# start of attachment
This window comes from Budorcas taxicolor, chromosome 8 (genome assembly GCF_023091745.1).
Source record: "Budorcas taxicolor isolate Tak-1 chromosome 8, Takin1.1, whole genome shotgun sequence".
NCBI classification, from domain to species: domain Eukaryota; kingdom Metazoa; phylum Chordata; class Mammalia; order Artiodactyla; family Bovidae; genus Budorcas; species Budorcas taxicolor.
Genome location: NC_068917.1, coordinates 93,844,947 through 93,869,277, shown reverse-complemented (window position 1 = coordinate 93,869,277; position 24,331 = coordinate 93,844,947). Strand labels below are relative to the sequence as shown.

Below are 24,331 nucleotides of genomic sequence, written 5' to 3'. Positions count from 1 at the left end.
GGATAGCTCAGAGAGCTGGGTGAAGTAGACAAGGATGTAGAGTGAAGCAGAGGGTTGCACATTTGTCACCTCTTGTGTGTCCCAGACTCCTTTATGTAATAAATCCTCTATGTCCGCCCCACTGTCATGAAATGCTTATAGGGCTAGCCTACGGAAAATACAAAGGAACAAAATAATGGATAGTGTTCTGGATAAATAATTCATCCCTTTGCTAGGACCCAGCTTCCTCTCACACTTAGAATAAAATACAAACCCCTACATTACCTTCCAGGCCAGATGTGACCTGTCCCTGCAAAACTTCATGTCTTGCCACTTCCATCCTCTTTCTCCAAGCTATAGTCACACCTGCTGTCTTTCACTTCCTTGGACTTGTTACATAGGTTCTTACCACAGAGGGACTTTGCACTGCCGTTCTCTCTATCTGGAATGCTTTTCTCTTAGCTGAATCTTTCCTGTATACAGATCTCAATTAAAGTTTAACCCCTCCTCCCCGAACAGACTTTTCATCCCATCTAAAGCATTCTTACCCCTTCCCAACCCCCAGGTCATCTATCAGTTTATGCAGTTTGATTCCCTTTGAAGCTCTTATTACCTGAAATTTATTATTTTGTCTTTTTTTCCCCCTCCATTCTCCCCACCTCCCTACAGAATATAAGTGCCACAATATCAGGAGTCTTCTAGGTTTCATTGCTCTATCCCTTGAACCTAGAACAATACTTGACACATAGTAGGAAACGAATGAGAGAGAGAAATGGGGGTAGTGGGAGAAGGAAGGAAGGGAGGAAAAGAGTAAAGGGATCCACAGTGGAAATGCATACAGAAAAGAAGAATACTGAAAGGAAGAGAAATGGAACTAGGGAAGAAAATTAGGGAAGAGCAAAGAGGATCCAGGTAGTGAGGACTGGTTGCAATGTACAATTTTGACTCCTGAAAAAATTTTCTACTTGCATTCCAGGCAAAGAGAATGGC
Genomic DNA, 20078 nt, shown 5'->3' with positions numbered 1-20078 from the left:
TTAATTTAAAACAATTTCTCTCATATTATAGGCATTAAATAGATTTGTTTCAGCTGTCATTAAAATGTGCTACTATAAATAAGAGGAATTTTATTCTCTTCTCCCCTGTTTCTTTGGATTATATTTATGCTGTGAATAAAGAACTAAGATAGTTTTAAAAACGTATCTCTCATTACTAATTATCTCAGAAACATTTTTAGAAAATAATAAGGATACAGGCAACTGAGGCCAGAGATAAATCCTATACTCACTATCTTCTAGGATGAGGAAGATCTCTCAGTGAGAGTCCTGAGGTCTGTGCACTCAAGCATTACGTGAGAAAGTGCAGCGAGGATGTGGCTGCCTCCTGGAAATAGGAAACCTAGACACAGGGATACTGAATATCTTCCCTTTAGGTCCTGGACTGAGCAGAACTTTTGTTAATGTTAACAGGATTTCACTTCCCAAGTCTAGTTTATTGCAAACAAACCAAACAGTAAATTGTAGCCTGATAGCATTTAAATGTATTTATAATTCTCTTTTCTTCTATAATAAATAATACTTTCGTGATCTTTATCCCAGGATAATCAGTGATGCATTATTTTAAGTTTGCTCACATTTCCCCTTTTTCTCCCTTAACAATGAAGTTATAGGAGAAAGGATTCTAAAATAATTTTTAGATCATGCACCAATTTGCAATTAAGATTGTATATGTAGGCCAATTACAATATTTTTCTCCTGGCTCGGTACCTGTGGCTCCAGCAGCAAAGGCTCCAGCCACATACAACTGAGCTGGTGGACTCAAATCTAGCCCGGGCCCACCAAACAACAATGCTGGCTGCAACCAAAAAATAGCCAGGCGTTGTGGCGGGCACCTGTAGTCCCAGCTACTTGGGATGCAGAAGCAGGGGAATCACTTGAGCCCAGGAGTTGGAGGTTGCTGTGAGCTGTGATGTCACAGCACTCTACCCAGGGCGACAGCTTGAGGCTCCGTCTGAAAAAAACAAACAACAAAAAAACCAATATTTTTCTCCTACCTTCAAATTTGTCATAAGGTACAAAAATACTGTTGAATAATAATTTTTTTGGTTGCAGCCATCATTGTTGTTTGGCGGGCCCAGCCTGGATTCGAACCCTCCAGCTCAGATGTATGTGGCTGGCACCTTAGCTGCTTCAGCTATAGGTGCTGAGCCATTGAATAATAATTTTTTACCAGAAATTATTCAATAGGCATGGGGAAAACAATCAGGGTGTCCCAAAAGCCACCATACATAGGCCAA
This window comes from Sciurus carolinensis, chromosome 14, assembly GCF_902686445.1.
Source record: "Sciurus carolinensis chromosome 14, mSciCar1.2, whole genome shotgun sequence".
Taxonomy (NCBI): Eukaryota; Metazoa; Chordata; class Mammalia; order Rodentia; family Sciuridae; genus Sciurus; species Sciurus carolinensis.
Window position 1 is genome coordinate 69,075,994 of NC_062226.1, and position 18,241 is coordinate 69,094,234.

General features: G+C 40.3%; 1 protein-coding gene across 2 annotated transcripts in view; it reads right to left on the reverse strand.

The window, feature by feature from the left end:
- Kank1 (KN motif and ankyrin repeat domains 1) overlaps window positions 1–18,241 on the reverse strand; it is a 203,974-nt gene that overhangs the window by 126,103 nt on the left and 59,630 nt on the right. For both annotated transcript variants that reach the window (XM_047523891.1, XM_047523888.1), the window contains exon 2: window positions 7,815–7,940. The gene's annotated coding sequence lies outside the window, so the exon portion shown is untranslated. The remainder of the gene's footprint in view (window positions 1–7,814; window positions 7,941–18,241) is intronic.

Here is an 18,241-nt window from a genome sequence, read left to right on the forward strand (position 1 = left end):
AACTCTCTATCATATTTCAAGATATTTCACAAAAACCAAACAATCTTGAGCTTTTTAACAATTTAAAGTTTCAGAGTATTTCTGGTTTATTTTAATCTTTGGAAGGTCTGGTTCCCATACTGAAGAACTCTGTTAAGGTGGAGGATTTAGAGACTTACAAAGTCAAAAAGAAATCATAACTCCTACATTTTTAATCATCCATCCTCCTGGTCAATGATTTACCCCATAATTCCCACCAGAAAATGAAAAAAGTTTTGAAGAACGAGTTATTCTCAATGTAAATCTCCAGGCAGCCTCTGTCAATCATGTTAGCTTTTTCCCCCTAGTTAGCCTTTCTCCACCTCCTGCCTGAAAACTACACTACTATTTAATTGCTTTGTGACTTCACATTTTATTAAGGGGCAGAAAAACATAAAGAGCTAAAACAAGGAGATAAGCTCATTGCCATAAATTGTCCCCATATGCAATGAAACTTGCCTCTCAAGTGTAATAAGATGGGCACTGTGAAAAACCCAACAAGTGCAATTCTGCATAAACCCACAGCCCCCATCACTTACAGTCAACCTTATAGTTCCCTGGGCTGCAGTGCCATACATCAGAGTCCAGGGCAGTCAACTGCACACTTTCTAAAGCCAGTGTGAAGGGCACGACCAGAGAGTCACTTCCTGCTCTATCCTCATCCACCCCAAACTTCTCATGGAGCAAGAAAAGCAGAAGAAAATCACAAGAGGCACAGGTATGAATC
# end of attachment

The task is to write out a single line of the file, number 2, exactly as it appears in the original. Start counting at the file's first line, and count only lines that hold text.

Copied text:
Source record: "Budorcas taxicolor isolate Tak-1 chromosome 8, Takin1.1, whole genome shotgun sequence".